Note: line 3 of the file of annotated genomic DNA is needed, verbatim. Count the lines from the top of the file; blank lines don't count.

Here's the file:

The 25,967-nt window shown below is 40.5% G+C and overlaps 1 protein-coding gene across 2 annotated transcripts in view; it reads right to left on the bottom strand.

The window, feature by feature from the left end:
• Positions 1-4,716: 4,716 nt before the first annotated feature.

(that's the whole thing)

• Positions 1-4,716: 4,716 nt before the first annotated feature.